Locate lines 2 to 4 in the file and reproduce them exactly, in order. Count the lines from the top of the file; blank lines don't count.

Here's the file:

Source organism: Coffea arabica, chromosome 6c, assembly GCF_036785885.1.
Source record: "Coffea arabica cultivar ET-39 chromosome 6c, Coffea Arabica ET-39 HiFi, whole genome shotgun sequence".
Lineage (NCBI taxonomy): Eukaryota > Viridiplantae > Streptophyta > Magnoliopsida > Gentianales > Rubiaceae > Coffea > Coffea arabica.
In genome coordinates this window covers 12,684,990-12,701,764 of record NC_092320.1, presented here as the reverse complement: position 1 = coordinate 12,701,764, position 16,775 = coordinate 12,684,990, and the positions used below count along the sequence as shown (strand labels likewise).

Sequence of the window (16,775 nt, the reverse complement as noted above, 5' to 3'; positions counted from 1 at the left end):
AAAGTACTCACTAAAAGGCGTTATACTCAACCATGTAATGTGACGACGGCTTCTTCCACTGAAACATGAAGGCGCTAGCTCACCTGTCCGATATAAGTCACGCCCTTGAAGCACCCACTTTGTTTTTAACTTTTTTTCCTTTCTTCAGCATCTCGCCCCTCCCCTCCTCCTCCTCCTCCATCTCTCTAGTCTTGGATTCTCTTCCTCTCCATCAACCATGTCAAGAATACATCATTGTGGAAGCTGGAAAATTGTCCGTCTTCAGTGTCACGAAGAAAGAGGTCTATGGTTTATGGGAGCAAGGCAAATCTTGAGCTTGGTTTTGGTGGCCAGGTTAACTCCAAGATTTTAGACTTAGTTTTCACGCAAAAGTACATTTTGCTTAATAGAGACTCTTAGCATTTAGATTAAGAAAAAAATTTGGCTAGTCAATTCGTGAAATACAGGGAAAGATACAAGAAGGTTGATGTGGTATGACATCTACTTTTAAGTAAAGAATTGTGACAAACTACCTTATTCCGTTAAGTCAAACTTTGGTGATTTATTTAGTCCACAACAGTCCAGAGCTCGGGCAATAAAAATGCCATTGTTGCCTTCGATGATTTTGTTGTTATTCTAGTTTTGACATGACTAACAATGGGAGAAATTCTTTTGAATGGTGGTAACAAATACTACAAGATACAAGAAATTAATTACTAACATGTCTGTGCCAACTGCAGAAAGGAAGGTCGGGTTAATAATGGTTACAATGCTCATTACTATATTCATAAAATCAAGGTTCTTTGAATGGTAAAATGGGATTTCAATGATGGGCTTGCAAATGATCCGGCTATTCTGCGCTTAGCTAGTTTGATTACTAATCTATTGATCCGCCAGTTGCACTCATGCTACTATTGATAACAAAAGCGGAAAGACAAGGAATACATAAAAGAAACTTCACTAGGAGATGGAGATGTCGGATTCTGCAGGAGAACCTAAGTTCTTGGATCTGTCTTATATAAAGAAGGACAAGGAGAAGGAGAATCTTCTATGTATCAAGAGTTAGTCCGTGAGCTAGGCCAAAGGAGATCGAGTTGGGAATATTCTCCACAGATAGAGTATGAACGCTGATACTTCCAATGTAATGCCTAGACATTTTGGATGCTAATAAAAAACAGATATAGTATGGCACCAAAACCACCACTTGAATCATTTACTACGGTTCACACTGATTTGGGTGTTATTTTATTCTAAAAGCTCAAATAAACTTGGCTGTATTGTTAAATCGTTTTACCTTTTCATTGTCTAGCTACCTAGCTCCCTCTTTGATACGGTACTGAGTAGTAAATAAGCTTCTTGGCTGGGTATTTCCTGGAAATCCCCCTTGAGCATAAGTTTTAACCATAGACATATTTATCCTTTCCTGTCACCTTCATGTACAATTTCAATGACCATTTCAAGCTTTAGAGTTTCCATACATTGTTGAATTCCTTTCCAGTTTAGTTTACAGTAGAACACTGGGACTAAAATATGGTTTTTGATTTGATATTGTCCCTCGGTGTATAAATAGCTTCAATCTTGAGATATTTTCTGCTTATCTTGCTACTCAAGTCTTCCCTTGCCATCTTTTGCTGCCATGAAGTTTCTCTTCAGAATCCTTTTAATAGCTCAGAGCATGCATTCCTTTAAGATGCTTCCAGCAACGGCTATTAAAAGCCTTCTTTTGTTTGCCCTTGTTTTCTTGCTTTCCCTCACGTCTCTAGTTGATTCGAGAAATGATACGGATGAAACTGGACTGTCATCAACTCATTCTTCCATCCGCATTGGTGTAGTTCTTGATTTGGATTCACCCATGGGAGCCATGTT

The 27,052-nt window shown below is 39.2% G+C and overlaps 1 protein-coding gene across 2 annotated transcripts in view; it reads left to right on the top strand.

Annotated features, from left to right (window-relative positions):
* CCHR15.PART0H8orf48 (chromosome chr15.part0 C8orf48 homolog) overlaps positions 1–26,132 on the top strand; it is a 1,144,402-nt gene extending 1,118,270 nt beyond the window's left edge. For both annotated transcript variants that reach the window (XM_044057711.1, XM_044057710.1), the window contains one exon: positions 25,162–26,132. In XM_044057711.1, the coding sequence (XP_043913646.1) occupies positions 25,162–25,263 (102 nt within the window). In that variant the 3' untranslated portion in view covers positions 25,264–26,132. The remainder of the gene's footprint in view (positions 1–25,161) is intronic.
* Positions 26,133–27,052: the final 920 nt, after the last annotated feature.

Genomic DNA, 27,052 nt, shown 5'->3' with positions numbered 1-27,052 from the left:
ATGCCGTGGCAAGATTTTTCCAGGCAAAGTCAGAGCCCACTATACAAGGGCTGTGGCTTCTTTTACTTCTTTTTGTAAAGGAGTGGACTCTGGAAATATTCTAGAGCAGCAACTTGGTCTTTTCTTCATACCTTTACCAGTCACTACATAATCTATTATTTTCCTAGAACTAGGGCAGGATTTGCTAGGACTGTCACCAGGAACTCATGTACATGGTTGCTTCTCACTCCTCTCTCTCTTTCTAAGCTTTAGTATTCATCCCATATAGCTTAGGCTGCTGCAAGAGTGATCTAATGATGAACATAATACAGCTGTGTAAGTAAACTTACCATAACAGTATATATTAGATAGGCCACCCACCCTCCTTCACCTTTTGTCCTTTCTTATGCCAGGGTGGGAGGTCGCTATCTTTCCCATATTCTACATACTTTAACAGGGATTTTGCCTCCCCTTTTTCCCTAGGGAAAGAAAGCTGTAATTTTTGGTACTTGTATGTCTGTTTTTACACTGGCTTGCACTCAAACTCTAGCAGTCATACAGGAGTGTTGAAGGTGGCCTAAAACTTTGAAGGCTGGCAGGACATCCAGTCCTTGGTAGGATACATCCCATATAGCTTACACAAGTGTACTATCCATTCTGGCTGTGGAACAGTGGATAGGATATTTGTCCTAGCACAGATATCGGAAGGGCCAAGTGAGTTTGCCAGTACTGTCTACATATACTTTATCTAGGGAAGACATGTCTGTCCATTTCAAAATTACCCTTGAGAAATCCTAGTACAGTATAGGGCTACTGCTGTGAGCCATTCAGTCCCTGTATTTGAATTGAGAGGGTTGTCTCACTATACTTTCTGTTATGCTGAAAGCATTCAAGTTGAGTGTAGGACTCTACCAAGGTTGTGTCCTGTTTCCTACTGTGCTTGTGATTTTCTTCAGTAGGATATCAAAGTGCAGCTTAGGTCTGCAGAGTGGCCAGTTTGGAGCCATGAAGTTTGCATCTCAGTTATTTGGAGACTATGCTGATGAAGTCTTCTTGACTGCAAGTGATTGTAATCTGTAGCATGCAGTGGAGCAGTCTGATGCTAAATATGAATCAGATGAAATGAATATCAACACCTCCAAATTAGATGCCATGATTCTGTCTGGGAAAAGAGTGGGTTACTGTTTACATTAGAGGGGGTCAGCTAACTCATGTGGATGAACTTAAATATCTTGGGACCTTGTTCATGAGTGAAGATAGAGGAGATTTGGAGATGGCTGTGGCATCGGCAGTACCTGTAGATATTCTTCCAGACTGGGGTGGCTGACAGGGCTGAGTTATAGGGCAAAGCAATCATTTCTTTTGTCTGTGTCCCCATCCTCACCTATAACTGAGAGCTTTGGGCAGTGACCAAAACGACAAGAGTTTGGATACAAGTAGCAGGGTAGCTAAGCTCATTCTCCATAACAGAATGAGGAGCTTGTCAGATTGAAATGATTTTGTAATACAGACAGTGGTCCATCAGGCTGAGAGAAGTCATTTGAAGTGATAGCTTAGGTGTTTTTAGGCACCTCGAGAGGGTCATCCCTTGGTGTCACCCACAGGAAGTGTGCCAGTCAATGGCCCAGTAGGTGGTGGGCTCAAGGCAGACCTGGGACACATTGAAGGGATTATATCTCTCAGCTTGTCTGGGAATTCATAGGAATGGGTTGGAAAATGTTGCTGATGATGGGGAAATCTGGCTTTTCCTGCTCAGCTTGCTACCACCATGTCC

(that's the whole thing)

Source record: "Coffea arabica cultivar ET-39 chromosome 6c, Coffea Arabica ET-39 HiFi, whole genome shotgun sequence".
Lineage (NCBI taxonomy): Eukaryota > Viridiplantae > Streptophyta > Magnoliopsida > Gentianales > Rubiaceae > Coffea > Coffea arabica.
In genome coordinates this window covers 12,684,990-12,701,764 of record NC_092320.1, presented here as the reverse complement: position 1 = coordinate 12,701,764, position 16,775 = coordinate 12,684,990, and the positions used below count along the sequence as shown (strand labels likewise).